A social media meme drenched in black humour has been doing the rounds in Delhi for the past couple of weeks. It goes: “If you don’t gulp down your peg of Glenfiddich quickly enough on an evening in Delhi, it can turn into a Laphroiag.” The reference here to the lighter coloured Speyside whisky turning into a darker, more peaty Islay whisky is all about pollution in Delhi. On Saturday evening around 7 pm, the Air Quality Index (AQI), which measures the levels of suspended particulate matter in the air, in Delhi was around 745. The higher the AQI value, the greater the level of air pollution and the greater the health concern. For example, an AQI value of 50 or below represents good air quality, while an AQI value over 300 represents hazardous air quality. At 745, it is a grievously terrible situation.
While jokes and memes, tapped out on phones from well-endowed and privileged Delhiites, gives one side of the picture in Delhi, the story from the streets of India’s capital city is not one that could make you guffaw. Delhi has an estimated 150,000-200,000 homeless people, the majority of whom live on the streets. CNN had a heart-rending story about an 84-year-old homeless man begging for food on the sidewalk outside Delhi’s South Campus Metro station, breathing the air noxiously full of smog. Millions of Delhiites eke out their living in the sprawling city with a population of more than 20 million by working on the streets, on construction sites, in open-air food and vegetable markets, or simply by plying auto rickshaws and handcarts. Hawkers, policemen, security guards, food delivery couriers–you name it–they are constantly exposed to air quality that is life-threatening.
The situation is a repeat every year, especially as winter sets in and cold air traps emissions from stubble burning on farms around Delhi, poorly regulated factories in and around the city, and the mesh of foul emission spewing traffic. Every year, when this happens, there is media outrage and huge concerns. But everyone, including the government, has become so inured to it that even as it gets warmer and the air clears even a little bit–although even then the AQI levels are dangerous–the outrage dies down. Year in and year out, it is the same story.
It is not that the government–both at the centre and in the Delhi state–have not done anything. A few years ago, they tried an experiment of restricting traffic by allowing only vehicles with licence numbers that were even to be out on the streets on one day and ones with odd numbers the next. The experiment wasn’t given time enough for its efficacy to be assessed before it was shelved.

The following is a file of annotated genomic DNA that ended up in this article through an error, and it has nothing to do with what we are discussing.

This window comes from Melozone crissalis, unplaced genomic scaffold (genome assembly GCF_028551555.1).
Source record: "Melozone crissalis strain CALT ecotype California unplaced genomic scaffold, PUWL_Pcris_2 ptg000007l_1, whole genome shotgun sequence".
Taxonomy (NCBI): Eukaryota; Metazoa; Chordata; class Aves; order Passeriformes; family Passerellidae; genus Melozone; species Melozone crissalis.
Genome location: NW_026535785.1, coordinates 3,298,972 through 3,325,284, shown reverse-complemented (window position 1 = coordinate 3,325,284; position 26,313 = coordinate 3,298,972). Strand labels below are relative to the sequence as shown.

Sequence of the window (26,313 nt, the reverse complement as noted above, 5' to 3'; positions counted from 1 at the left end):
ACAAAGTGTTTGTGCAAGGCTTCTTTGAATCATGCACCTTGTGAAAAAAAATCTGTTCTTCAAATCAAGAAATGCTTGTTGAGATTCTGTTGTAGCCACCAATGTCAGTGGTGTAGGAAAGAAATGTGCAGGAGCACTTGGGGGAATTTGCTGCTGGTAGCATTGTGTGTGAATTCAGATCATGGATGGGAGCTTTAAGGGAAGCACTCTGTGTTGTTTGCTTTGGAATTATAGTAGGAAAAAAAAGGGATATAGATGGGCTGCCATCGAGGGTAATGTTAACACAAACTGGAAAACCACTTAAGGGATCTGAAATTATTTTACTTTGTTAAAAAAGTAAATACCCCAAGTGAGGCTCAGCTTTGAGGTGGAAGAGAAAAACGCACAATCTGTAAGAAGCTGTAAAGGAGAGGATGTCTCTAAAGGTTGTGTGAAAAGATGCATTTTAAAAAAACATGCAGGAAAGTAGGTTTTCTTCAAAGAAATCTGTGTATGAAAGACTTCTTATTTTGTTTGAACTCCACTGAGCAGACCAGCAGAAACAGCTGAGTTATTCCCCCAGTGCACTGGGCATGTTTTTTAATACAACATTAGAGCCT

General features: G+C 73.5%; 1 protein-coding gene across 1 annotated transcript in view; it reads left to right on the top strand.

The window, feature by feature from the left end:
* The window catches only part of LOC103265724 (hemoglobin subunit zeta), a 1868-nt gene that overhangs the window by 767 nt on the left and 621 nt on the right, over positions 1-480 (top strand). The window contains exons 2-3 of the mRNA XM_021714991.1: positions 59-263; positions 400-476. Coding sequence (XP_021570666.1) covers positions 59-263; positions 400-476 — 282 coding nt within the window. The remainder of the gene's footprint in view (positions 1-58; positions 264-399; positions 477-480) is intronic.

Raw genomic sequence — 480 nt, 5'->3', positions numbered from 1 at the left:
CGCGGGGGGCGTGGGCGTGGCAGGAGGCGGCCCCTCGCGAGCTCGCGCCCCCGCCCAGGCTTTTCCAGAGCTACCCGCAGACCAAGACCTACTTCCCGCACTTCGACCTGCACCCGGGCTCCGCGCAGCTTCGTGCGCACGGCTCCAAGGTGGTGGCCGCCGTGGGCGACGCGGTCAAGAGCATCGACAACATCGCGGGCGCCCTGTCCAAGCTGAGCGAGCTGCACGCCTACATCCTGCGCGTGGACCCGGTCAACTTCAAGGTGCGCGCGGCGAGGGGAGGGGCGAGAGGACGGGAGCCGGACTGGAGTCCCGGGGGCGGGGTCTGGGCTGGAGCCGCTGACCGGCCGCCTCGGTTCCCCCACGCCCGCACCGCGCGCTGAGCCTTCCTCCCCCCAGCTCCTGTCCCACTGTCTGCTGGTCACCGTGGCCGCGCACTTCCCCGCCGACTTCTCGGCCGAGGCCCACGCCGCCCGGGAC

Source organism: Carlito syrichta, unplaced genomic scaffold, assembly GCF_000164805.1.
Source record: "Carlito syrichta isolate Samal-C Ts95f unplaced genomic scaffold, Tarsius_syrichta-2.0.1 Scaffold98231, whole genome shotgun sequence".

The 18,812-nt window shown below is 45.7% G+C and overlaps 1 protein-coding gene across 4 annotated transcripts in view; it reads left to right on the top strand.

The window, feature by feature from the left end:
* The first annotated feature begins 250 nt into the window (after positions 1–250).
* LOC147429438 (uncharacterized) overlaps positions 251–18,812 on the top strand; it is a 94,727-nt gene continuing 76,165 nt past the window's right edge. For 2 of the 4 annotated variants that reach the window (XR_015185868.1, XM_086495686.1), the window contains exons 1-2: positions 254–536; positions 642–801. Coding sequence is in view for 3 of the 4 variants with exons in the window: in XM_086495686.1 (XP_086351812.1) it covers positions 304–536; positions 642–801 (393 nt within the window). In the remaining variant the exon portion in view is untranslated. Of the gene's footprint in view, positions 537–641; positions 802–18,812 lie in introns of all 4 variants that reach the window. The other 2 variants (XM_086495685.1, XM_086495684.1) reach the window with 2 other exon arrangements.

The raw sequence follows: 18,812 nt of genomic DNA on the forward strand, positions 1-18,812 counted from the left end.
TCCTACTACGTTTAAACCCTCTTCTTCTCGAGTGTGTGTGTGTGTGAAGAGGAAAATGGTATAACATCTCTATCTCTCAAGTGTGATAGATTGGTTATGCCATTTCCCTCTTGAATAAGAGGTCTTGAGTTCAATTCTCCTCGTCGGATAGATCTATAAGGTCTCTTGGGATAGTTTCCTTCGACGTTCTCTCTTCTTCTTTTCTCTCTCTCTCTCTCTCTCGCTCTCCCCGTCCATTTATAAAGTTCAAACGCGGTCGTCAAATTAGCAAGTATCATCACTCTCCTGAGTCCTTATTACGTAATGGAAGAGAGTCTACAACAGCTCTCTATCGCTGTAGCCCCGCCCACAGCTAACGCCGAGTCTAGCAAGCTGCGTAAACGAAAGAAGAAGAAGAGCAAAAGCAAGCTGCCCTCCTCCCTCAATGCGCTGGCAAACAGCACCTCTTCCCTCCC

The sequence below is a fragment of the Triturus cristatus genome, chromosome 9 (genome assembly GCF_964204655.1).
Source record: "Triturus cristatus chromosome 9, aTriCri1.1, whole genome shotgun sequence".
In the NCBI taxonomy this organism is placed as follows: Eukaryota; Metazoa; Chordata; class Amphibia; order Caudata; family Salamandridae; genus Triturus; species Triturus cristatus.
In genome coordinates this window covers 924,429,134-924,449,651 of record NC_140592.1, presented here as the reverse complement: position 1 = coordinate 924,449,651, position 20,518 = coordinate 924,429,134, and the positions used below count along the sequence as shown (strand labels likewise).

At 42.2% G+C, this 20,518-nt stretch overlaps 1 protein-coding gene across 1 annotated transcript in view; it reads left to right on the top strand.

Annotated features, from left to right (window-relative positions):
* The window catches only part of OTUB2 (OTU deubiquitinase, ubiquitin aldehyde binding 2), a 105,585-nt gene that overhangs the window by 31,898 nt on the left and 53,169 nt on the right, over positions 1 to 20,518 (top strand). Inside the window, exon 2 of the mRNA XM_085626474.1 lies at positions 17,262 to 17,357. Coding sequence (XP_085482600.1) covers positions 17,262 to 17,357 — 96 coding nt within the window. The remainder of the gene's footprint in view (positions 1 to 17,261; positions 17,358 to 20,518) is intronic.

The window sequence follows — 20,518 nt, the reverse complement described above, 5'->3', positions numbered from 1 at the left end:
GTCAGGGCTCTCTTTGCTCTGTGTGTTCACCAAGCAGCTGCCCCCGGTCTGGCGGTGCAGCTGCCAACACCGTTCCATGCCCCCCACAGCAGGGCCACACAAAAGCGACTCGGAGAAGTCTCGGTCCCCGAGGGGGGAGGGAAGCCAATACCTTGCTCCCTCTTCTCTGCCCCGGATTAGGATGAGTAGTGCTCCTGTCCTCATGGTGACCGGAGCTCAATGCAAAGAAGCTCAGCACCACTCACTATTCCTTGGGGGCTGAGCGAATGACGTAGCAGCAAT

This year, following a judicial order after an environmental activist had moved court, schools and colleges were shut down; construction projects were stopped and some of the coal-fired power plants around the city were ordered to be closed down. But as the air quality improved marginally, everything was back to business as usual.
Delhi isn’t the only Indian city that is reeling from the adverse effects of air pollution. Nine of the ten most polluted cities in the world are in India, which depends heavily on fossil fuel as a source of energy. At the COP26 summit that recently concluded in Glasgow, India was one of the countries that wanted to phase down coal instead of phasing it out.
It is a classic conundrum. Industrialised countries have reached a level of advanced development, (much of it achieved through decades of burning fossil fuel) where they can now decide to move to a non-fossil fuel environment. Countries such as India, which are still grappling with basic development goals cannot afford to do so. What then is the solution? The answers remain elusive.
Yet Another COVID Variant From S Africa
Even as a new and potentially more dangerous COVID strain was discovered in South Africa and travel restrictions were imposed by many countries on movement of people from there, many Indian states have imposed fresh restrictions on people travelling to those states from international as well as domestic areas. In Maharashtra, all domestic travellers will have to either be fully vaccinated or have a favourable RT-PCR test that is valid for 72 hours.
In Kerala, where the COVID situation has remained alarming, the emergence of the new strain, named Omicron, has given cause for concern. Kerala has been so badly affected by COVID this year that in August there were days when the relatively small state accounted for more than 50% of the total number of cases in the country.
Epidemiologists have had no concrete answers to why Kerala has been so badly affected. Some say it is because the state is able to test people for COVID at a much higher rate than what other states are able to do. Others point to population density in the state. But it is also a fact that Kerala has been able to vaccinate its population more efficiently than other states and that last year it was able to control the spread of the virus better than several other states.
But given India’s huge population, high levels of poverty and low levels of awareness, the emergence of a new strain of COVID, albeit for now in S. Africa, should be a reason for worry. And state as well as central governments have to constantly monitor travel, vaccination programmes and precautionary measures such as mandatory social distancing and the use of masks.